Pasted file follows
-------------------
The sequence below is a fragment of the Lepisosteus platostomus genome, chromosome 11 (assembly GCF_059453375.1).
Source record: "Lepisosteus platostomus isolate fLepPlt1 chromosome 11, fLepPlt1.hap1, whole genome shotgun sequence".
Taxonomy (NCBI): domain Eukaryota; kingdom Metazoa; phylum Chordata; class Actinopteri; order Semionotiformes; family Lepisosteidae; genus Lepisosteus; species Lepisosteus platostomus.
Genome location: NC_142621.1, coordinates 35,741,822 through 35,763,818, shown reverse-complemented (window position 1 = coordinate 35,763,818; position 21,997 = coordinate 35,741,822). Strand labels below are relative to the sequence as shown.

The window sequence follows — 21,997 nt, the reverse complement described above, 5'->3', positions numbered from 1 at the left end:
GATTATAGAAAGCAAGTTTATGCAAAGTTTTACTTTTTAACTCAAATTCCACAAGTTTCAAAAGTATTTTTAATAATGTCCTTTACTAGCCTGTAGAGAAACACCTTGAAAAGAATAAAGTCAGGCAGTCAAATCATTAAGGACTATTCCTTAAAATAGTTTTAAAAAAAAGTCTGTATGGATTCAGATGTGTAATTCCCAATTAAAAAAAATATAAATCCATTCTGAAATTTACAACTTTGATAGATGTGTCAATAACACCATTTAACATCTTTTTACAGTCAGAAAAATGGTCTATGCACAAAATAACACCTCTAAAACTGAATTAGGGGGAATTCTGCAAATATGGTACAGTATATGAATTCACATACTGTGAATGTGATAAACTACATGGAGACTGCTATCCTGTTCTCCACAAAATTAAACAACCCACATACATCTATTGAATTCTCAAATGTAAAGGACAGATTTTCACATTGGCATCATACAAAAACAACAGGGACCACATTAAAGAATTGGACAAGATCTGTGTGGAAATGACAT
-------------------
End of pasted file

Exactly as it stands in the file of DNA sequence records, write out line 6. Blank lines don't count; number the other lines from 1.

GATTATAGAAAGCAAGTTTATGCAAAGTTTTACTTTTTAACTCAAATTCCACAAGTTTCAAAAGTATTTTTAATAATGTCCTTTACTAGCCTGTAGAGAAACACCTTGAAAAGAATAAAGTCAGGCAGTCAAATCATTAAGGACTATTCCTTAAAATAGTTTTAAAAAAAAGTCTGTATGGATTCAGATGTGTAATTCCCAATTAAAAAAAATATAAATCCATTCTGAAATTTACAACTTTGATAGATGTGTCAATAACACCATTTAACATCTTTTTACAGTCAGAAAAATGGTCTATGCACAAAATAACACCTCTAAAACTGAATTAGGGGGAATTCTGCAAATATGGTACAGTATATGAATTCACATACTGTGAATGTGATAAACTACATGGAGACTGCTATCCTGTTCTCCACAAAATTAAACAACCCACATACATCTATTGAATTCTCAAATGTAAAGGACAGATTTTCACATTGGCATCATACAAAAACAACAGGGACCACATTAAAGAATTGGACAAGATCTGTGTGGAAATGACAT